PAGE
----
Allegheny Defense Project ...working for the protection of the natural heritage of the Alleghenies...

Hellbender Journal Autumn 2002

County Payments Update:

Three out of Four Allegheny Counties Choose to Gamble, and Lose

An Opportunity for Counties to Select Guaranteed Payments Arises

By Rachel Martin

Probably the largest single reason given for opposition to ending commercial logging in the Allegheny National Forest is the alleged effect on the payments made by the Forest Service to the four counties in which the Allegheny lays.

The arrangement, known generally as the 25% Fund (the Forest Service pays 25% of all revenue from the national forest to the counties), was implemented in 1908 as a way to make up for the fact that local governments could not tax the federal land within their boundaries. Because commercial logging generally provides the vast majority of the funds paid out to local counties, efforts to curb logging in our national forests have often met with local opposition because of the resulting potential for decreased payments to counties.

The Allegheny Defense Project has, for the past six years, supported the National Forest Protection and Restoration Act, a bill introduced in the U.S. Congress, that would not only end the national forest timber sale program, but also provide guaranteed, steady payments to national forest counties. This legislation, however, is not expected to pass in the near future, and when logging is decreased as a result of lawsuits, or for any number of reasons, generally the county payments decrease.

In response to the county payments shortfalls as a result of nationwide decreases in the federal timber cut, Congress passed a bill in 2000 that allowed for a new county payment mechanism that would provide stable, guaranteed payments to counties regardless of the amount of timber cut off our national forests. This bill, the "Secure Rural Schools and Community Self-Determination Act", allows counties to receive 85% of the average of their three highest payment years for schools and roads, and 15% of that average for other county projects. The bill allows counties to choose whether to remain in the status quo 25% Fund or to opt for the new guaranteed payment system.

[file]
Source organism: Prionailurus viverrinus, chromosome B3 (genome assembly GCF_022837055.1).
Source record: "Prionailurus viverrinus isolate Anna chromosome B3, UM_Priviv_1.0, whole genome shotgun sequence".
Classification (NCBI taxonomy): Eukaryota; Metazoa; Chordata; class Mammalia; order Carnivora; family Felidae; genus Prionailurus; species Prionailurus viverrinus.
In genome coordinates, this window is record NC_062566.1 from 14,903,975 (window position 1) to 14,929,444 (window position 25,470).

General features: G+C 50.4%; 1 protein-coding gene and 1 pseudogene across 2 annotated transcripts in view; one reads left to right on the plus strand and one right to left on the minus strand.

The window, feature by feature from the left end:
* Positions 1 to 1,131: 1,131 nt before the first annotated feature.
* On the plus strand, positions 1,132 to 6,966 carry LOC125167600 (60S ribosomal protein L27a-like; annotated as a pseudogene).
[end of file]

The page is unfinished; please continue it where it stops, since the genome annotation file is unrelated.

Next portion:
In most areas of the country, this was a no-brainer. The vast majority of counties saw the guaranteed payments as the wise fiscal choice, and opted into the system. In the Allegheny, however, things were a little different. Three of the four counties (Warren, McKean, and Elk) under the advisement of the pro-logging Allegheny Forest Alliance (AFA), a coalition of timber companies, townships, and school districts, chose the traditional 25% payment system. (Interestingly, the Allegheny Forest Alliance receives the majority of their funding from school districts and townships which pledge 5% of their 25% fund receipts to the coalition every year. The pledges from the school districts alone amounted to $150,000 in 1999 in AFA's coffers.) Forest County, the smallest of the four, chose the guaranteed payments.

The result? In 2001, for the first time in 25% Fund history, Forest County received a higher payment ($1,392,228) amount than any of the other three counties (Warren: $1,269,085, McKean: $1,168,498, and Elk: $965,551.) Despite the fact that the three counties that did not choose the guaranteed payments made a conscious choice to keep their school funding tied to timber extraction, the counties, and especially the Allegheny Forest Alliance, have been calling foul, attempting to persuade the media, the courts, and the public that the Allegheny Defense Project is responsible for the funding shortfall. While it is certainly extremely unfortunate that schools are forced to do with less, it is important to remember that the real responsibility for funding shortfalls lies squarely on the shoulders of the timber industry-beholden local politicians who chose to gamble on their communities' kids. Let's hope they don't make the same mistake later this year when they will have the option to choose the guaranteed payments.

Making a New Selection

Despite the poor rationale for their choice to go with the 25% payments system fate is prepared to deal Elk, McKean, and Warren Counties an opportunity to undo their damaging decisions. Under federal law, the original choice to elect into the 25% payment program was valid for only two fiscal years with the most recent applicable fiscal year expiring on September 30, 2002.

Elk, McKean, and Warren Counties will have an opportunity to elect into the guaranteed payment program sometime in 2003. Whatever decision these counties make will apply to all revenues received after October 1, 2002. In other words, if the counties elect in 2003 to switch from the 25% payment program into the guaranteed payment program they will not be effected by any fluctuations in revenue that occur after this past September.

This is an important opportunity for these counties. They had the opportunity to observe the success of Forest County in the guaranteed payments program and have no reason to continue compromising the fiscal viability of their communities. But this will only mean something if the counties put their interests before those of the timber industry,

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